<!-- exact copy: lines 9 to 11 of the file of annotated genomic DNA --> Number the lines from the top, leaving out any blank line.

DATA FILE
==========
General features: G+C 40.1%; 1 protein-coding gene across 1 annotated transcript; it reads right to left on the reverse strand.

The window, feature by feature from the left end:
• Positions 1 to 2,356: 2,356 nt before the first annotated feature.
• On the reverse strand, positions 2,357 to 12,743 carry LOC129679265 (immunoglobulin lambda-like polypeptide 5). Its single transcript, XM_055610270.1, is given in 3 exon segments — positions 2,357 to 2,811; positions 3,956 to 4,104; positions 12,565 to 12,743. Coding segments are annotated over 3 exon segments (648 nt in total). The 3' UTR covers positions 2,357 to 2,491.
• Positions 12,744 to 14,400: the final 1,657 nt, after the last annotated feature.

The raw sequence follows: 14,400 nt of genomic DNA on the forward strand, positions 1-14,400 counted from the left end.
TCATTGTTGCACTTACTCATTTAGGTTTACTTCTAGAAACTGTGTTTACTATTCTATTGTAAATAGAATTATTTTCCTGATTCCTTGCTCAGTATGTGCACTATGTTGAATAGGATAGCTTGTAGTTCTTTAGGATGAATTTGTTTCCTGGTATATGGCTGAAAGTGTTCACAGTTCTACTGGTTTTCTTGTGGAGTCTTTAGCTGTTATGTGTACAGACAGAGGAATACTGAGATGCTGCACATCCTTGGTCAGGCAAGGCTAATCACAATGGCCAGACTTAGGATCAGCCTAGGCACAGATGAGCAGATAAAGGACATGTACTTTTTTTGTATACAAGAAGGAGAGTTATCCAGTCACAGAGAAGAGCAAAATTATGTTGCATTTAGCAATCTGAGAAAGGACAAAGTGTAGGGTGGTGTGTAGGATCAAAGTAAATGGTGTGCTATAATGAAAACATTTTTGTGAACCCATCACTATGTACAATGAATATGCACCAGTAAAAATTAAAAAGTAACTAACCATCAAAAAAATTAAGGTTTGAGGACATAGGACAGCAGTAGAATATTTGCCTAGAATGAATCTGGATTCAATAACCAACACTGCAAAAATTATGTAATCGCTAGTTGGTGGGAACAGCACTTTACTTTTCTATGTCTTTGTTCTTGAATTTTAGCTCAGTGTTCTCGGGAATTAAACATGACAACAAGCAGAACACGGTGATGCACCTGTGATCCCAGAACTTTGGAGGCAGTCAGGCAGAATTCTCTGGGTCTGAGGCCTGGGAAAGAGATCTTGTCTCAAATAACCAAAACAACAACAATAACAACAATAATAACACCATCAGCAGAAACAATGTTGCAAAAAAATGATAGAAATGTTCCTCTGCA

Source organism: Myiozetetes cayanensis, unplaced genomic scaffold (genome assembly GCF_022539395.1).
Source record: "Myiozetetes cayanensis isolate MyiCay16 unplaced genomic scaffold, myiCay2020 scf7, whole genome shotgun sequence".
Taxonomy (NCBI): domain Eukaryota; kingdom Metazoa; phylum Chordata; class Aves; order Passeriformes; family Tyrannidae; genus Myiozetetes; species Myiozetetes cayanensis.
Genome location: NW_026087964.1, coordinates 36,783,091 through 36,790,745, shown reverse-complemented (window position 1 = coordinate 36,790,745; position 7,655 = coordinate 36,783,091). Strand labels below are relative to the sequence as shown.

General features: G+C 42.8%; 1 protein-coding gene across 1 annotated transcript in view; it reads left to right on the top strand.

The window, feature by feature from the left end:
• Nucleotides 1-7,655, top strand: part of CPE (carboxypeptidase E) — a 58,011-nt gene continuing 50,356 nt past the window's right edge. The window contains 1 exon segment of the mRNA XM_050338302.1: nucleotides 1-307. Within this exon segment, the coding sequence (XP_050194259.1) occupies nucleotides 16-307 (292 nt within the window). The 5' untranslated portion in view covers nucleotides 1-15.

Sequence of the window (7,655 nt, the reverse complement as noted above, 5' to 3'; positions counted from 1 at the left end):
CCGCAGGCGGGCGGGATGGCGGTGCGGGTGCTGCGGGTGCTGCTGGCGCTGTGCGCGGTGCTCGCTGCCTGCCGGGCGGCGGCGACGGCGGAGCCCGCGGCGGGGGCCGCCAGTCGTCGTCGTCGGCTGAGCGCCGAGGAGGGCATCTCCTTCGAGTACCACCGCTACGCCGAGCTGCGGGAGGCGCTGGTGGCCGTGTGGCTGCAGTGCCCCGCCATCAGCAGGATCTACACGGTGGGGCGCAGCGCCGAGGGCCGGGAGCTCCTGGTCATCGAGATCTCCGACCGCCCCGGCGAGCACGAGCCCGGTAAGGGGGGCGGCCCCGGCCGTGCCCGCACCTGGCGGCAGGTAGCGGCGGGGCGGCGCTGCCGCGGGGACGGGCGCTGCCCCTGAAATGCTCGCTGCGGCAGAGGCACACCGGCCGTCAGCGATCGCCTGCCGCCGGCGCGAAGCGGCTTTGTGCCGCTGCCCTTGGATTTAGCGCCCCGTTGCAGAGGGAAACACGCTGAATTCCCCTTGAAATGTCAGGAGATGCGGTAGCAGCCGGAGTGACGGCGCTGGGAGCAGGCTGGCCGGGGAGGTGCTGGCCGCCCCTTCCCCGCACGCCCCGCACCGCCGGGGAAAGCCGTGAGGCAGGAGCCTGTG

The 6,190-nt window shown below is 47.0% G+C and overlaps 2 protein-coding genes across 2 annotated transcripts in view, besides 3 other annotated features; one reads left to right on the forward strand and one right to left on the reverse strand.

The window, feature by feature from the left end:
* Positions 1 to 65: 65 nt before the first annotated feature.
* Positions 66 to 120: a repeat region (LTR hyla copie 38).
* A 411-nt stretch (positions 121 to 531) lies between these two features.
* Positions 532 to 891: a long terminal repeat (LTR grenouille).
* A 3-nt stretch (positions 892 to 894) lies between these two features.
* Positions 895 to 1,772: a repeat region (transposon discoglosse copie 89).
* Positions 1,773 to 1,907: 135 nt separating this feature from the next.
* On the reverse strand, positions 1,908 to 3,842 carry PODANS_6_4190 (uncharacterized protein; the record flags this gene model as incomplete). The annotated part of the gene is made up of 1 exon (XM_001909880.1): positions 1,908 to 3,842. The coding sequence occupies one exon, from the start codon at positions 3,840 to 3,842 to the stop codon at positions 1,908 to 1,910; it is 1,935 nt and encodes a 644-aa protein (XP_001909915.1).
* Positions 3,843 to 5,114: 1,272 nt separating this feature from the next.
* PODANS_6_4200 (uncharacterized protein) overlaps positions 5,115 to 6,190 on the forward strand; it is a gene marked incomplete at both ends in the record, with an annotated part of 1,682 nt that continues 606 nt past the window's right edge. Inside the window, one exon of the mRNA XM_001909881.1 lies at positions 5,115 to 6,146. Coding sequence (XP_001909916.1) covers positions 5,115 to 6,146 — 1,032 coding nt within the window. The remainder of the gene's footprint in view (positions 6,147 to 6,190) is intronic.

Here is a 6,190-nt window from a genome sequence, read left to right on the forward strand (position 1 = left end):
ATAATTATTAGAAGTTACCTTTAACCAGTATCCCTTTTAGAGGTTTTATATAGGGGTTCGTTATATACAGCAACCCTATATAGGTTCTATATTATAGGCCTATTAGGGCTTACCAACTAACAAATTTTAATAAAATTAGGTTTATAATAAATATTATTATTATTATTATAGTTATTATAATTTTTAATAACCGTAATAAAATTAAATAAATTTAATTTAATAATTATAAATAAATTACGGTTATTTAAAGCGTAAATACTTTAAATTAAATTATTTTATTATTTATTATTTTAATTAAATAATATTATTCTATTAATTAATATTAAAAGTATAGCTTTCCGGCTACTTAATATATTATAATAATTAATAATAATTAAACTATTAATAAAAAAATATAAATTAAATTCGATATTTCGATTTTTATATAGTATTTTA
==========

Source record: "Myiozetetes cayanensis isolate MyiCay16 unplaced genomic scaffold, myiCay2020 scf7, whole genome shotgun sequence".
Taxonomy (NCBI): domain Eukaryota; kingdom Metazoa; phylum Chordata; class Aves; order Passeriformes; family Tyrannidae; genus Myiozetetes; species Myiozetetes cayanensis.
Genome location: NW_026087964.1, coordinates 36,783,091 through 36,790,745, shown reverse-complemented (window position 1 = coordinate 36,790,745; position 7,655 = coordinate 36,783,091). Strand labels below are relative to the sequence as shown.